23rd Nov 2022
M.S. Counseling Psychology
Amisulpride, often sold under the brand name Solian, is an antipsychotic and anti-nausea medication. It is used intravenously in smaller doses to treat postoperative nausea and vomiting, and orally in larger doses to treat schizophrenia in adults.
There are various brand names for amisulpride, the most prominent of which is Solian.
Other brand names include Amgrace, Amisure, Amisyt, Amplicon, ARIDE, Barhemsys, Bipo-Life, Doxamil, Goldpride, Psyride, Sizopride, Solaze, Sulpitac, Sulpra, Zonapride, and Zulpride.
The primary use of amisulpride is as a first-line treatment for the management of acute psychosis. Adults with schizophrenia are often prone to psychotic episodes, where the patient can, along with hallucinations and delusions (positive symptoms), appear “distressed, not necessarily cooperative, out of touch, and agitated”. The goal of using amisulpride here is to reduce patient distress. It is often associated with the management of agitation and sometimes aggressive behavior.
Another common use of amisulpride is for treating postoperative nausea and vomiting (PONV). After an operation, patients can often feel nauseous and potentially vomit. This can cause distress for patients and can prolong care requirements. If PONV persists after the administration of more conventional first-line anti-nausea prophylaxis, amisulpride has been found to be safe and effective as prophylaxis of postoperative nausea and vomiting when given in combination with an anti-nausea medication from another class.
Studies have also shown that amisulpride can be very effective in the treatment of depression in patients with schizophrenia, in comparison to the more conventional treatment, risperidone.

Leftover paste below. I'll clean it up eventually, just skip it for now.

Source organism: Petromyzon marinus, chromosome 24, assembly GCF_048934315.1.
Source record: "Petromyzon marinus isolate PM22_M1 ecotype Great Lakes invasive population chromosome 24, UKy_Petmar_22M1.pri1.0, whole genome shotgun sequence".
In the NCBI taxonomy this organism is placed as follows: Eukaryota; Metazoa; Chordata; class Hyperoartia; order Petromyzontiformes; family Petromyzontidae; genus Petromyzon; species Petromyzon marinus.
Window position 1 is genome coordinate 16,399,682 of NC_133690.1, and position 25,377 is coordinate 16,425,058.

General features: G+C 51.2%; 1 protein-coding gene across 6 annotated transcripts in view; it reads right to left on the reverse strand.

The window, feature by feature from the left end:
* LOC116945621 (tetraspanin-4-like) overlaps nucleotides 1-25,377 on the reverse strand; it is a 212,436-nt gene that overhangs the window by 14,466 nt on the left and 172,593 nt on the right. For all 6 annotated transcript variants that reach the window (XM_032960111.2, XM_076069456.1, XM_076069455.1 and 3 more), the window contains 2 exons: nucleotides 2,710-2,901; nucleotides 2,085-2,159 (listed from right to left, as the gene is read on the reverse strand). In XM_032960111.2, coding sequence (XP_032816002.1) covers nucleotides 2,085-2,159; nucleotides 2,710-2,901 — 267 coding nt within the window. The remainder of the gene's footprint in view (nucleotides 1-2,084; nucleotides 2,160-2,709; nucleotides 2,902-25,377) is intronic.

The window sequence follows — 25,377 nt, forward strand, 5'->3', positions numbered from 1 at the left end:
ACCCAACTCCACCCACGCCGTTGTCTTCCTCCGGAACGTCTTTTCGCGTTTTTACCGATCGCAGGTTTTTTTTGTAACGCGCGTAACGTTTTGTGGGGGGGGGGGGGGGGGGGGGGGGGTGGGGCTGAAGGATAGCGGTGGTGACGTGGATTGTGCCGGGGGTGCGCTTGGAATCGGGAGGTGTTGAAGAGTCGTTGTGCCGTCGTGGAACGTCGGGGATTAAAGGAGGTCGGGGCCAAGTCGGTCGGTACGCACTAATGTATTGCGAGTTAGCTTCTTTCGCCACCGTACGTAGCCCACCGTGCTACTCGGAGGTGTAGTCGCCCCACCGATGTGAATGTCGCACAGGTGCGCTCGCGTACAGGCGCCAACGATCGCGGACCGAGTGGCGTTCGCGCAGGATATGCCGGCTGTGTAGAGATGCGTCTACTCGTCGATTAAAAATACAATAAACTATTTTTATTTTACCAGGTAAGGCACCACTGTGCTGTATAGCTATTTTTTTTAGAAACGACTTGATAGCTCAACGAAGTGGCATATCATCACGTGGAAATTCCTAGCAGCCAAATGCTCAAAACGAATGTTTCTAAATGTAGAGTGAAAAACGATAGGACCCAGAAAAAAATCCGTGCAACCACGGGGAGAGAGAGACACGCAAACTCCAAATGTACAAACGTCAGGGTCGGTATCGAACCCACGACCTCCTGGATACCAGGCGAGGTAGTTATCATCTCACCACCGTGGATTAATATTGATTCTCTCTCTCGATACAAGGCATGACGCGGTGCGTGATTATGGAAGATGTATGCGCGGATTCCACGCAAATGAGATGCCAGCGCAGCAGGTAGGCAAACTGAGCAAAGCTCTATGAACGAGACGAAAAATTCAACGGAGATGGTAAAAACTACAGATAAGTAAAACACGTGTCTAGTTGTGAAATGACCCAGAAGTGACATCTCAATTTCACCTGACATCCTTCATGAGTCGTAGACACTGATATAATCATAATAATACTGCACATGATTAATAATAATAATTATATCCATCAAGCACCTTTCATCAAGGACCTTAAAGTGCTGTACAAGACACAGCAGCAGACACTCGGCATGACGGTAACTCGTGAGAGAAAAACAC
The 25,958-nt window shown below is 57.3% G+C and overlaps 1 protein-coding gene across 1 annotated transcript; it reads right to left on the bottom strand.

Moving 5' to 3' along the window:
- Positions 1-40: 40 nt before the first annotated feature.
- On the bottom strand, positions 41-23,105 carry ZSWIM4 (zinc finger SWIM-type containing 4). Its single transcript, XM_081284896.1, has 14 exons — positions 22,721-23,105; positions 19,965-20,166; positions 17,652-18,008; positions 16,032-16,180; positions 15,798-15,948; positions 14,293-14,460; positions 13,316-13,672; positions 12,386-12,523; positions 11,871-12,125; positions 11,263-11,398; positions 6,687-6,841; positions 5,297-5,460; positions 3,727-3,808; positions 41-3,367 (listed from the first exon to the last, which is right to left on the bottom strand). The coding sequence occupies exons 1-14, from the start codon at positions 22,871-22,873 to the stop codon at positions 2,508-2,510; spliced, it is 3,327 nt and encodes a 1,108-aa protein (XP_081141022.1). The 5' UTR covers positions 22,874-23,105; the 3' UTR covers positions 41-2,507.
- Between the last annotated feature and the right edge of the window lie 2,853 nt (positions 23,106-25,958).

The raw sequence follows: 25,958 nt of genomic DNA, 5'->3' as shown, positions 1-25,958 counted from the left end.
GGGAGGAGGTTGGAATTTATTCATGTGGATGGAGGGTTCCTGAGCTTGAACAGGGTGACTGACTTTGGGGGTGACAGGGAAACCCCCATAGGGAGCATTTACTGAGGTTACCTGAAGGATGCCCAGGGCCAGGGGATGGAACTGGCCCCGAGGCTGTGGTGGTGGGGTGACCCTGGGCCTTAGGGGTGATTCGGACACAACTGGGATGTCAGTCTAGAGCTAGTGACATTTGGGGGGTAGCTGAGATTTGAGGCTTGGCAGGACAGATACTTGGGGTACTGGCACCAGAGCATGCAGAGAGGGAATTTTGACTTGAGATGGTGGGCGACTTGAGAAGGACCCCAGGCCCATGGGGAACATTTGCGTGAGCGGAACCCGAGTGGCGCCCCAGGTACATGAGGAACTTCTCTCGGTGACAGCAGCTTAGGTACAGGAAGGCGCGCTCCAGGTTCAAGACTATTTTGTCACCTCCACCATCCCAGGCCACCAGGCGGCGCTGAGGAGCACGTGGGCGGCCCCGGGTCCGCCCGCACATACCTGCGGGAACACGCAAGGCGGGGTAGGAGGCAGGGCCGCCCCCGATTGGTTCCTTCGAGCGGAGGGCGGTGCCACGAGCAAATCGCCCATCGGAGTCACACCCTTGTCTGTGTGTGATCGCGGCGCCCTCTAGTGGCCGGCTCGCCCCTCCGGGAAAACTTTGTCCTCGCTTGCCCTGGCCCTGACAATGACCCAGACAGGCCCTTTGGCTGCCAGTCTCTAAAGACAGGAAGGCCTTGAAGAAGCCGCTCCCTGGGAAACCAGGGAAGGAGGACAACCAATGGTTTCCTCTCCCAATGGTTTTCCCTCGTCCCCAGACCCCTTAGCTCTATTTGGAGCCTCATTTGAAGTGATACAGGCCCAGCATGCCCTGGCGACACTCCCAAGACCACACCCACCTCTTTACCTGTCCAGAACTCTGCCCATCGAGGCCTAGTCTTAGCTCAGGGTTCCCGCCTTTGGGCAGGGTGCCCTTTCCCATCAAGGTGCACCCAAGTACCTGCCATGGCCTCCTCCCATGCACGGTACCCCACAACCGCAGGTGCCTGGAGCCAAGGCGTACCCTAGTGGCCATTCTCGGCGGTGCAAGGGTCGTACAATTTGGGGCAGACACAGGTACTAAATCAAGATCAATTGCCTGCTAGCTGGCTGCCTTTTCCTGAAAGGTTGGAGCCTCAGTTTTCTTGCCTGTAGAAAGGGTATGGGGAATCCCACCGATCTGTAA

When used for treating schizophrenia, high doses of amisulpride work by blocking the dopamine D2 and D3 receptors in the brain. These receptors help regulate our locomotion (ability to move), attention, sleep, memory, learning, cognition (perception and understanding), and impulse control. The blocking of these receptors inhibits dopamine production, which in turn reduces the symptoms of psychosis (hallucinations, delusions, agitation, etc.).
When used to treat depression in schizophrenic patients, smaller doses work by blocking the inhibitory receptors in the brain. This helps to increase dopamine production and thus aids with depression and anxiety (negative symptoms of schizophrenia).
When used to treat PONV, amisulpride blocks the signals to the brain that cause nausea and vomiting.
When used to treat schizophrenia, amisulpride is usually taken orally in tablet form. The recommended daily dosage of oral amisulpride is between 400 and 800 milligrams per day.
When used to treat PONV, it is injected intravenously (directly into the veins). The recommended dosage for treating PONV is five to ten milligrams.
After an oral dose, the elimination half-life (the time it takes for the full dosage of a drug to reduce to half within the body) is around 12 hours.
For an intravenous dose, the elimination half-life is four to five hours.
Amisulpride is expelled from the body in the urine.
Like most antipsychotic medications, amisulpride can cause side effects, although the occurrence of side effects is rare. This is why there are few common side effects of the medication and any side effects from the below warrants further medical advice.
You should stop taking amisulpride immediatelyand seek medical attention if you have any of the following side effects:
A doctor should be contacted as soon as possible if any of the following adverse effects are present:
Other side effects include:
Before you take amisulpride, inform your doctor if you:
Before taking amisulpride, you should always inform your doctor or pharmacist if you are taking other medications, including medicines without prescriptions or herbal medicines. Amisulpride can have adverse reactions on the way other medicines work and vice versa.
Tell your doctor if you are taking any of the following:
Do not drink alcohol while taking amisulpride, as it can alter the effect alcohol has on you.
Keep amisulpride in a safe place and out of the reach of children. Do not use it when it has passed its expiration date.
Studies have shown that overdoses of amisulpride can be highly cardiotoxic (harmful to the heart) and can cause various cardiovascular responses, including:
These conditions can all have potentially dangerous complications, and you should therefore seek medical assistance at the earliest opportunity.